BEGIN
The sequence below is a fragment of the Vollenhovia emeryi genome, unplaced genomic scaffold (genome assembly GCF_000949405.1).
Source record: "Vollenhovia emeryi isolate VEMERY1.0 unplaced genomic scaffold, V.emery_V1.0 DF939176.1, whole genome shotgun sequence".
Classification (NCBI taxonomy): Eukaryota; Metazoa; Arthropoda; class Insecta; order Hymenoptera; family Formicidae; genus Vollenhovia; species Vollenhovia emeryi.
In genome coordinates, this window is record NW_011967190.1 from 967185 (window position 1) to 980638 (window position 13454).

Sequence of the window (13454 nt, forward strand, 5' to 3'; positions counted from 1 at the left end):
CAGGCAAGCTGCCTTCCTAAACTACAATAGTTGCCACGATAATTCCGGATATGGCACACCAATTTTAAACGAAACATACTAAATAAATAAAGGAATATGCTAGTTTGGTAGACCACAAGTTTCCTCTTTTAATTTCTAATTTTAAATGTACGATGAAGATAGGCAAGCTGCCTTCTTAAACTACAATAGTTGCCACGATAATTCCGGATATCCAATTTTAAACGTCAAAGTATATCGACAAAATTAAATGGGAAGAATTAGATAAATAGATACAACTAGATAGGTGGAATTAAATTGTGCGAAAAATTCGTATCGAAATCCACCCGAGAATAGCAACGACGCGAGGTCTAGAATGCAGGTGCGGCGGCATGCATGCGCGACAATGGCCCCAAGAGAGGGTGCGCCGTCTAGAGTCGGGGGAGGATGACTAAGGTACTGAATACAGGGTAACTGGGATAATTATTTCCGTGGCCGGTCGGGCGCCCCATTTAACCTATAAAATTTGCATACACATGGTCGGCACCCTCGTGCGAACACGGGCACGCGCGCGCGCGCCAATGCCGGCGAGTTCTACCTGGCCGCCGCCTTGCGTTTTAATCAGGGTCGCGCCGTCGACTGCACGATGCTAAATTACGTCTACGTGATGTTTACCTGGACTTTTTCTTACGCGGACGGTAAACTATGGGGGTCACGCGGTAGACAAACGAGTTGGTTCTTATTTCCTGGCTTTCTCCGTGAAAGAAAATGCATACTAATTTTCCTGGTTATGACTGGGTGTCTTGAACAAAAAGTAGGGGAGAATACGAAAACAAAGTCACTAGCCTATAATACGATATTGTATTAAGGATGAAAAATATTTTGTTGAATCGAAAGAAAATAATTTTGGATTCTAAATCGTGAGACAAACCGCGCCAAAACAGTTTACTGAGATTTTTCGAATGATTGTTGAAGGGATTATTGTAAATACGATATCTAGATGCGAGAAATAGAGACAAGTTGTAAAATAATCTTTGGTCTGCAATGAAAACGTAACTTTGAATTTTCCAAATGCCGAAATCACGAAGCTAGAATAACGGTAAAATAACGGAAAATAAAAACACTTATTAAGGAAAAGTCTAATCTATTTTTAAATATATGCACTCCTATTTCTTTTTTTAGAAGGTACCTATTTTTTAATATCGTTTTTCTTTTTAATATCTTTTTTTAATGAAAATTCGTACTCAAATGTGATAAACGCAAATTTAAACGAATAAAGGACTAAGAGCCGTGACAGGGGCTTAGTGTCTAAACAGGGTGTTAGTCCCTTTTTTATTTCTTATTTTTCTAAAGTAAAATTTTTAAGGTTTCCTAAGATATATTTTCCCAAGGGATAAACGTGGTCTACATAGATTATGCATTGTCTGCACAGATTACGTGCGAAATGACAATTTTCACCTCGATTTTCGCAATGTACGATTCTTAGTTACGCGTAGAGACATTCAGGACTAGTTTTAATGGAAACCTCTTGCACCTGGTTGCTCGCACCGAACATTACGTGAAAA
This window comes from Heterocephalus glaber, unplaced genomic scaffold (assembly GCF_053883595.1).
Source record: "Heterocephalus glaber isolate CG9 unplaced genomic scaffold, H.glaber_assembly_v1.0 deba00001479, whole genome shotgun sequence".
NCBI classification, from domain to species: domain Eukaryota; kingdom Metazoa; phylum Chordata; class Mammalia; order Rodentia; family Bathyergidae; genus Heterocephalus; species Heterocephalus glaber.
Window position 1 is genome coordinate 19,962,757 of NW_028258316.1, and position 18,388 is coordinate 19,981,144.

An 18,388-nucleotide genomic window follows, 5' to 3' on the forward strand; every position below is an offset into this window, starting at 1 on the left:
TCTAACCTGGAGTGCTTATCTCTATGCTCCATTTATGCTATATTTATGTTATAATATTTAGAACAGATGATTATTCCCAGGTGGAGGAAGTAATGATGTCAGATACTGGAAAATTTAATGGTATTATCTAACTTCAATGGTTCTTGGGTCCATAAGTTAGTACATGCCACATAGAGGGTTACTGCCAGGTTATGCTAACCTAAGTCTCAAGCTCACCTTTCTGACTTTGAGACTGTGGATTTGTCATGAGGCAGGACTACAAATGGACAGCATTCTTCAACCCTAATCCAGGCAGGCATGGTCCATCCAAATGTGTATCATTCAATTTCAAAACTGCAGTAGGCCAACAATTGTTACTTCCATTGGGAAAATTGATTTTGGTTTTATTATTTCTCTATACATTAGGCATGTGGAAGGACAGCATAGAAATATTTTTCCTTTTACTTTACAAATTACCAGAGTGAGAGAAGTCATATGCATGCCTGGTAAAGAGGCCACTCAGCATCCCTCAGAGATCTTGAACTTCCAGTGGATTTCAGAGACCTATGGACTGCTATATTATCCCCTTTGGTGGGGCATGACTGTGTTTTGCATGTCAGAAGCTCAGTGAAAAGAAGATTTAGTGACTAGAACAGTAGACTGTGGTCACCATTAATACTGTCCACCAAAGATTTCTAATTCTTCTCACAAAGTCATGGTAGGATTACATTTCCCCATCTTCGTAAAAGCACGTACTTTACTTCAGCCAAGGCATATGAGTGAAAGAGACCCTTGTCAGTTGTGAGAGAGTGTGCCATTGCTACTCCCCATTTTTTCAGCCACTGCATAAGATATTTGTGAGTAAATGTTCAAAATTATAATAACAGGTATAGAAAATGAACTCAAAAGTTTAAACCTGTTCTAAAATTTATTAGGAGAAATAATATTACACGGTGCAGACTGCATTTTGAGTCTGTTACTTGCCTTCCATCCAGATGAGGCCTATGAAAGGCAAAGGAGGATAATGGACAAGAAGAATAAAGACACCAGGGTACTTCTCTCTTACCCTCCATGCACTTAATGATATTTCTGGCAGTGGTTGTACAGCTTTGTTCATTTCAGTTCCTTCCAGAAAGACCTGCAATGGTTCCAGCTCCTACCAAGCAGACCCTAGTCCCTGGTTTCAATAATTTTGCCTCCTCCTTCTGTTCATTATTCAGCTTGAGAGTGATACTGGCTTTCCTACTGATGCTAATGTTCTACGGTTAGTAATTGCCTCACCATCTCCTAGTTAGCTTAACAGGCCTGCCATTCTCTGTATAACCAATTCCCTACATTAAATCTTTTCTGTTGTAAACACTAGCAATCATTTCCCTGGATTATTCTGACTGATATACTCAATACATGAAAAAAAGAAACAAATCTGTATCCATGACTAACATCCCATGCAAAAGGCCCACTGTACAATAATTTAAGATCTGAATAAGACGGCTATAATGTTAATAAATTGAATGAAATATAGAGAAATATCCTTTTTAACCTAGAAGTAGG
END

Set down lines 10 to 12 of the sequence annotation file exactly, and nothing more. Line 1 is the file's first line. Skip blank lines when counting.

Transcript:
Window position 1 is genome coordinate 19,962,757 of NW_028258316.1, and position 18,388 is coordinate 19,981,144.

An 18,388-nucleotide genomic window follows, 5' to 3' on the forward strand; every position below is an offset into this window, starting at 1 on the left:
TCTAACCTGGAGTGCTTATCTCTATGCTCCATTTATGCTATATTTATGTTATAATATTTAGAACAGATGATTATTCCCAGGTGGAGGAAGTAATGATGTCAGATACTGGAAAATTTAATGGTATTATCTAACTTCAATGGTTCTTGGGTCCATAAGTTAGTACATGCCACATAGAGGGTTACTGCCAGGTTATGCTAACCTAAGTCTCAAGCTCACCTTTCTGACTTTGAGACTGTGGATTTGTCATGAGGCAGGACTACAAATGGACAGCATTCTTCAACCCTAATCCAGGCAGGCATGGTCCATCCAAATGTGTATCATTCAATTTCAAAACTGCAGTAGGCCAACAATTGTTACTTCCATTGGGAAAATTGATTTTGGTTTTATTATTTCTCTATACATTAGGCATGTGGAAGGACAGCATAGAAATATTTTTCCTTTTACTTTACAAATTACCAGAGTGAGAGAAGTCATATGCATGCCTGGTAAAGAGGCCACTCAGCATCCCTCAGAGATCTTGAACTTCCAGTGGATTTCAGAGACCTATGGACTGCTATATTATCCCCTTTGGTGGGGCATGACTGTGTTTTGCATGTCAGAAGCTCAGTGAAAAGAAGATTTAGTGACTAGAACAGTAGACTGTGGTCACCATTAATACTGTCCACCAAAGATTTCTAATTCTTCTCACAAAGTCATGGTAGGATTACATTTCCCCATCTTCGTAAAAGCACGTACTTTACTTCAGCCAAGGCATATGAGTGAAAGAGACCCTTGTCAGTTGTGAGAGAGTGTGCCATTGCTACTCCCCATTTTTTCAGCCACTGCATAAGATATTTGTGAGTAAATGTTCAAAATTATAATAACAGGTATAGAAAATGAACTCAAAAGTTTAAACCTGTTCTAAAATTTATTAGGAGAAATAATATTACACGGTGCAGACTGCATTTTGAGTCTGTTACTTGCCTTCCATCCAGATGAGGCCTATGAAAGGCAAAGGAGGATAATGGACAAGAAGAATAAAGACACCAGGGTACTTCTCTCTTACCCTCCATGCACTTAATGATATTTCTGGCAGTGGTTGTACAGCTTTGTTCATTTCAGTTCCTTCCAGAAAGACCTGCAATGGTTCCAGCTCCTACCAAGCAGACCCTAGTCCCTGGTTTCAATAATTTTGCCTCCTCCTTCTGTTCATTATTCAGCTTGAGAGTGATACTGGCTTTCCTACTGATGCTAATGTTCTACGGTTAGTAATTGCCTCACCATCTCCTAGTTAGCTTAACAGGCCTGCCATTCTCTGTATAACCAATTCCCTACATTAAATCTTTTCTGTTGTAAACACTAGCAATCATTTCCCTGGATTATTCTGACTGATATACTCAATACATGAAAAAAAGAAACAAATCTGTATCCATGACTAACATCCCATGCAAAAGGCCCACTGTACAATAATTTAAGATCTGAATAAGACGGCTATAATGTTAATAAATTGAATGAAATATAGAGAAATATCCTTTTTAACCTAGAAGTAGG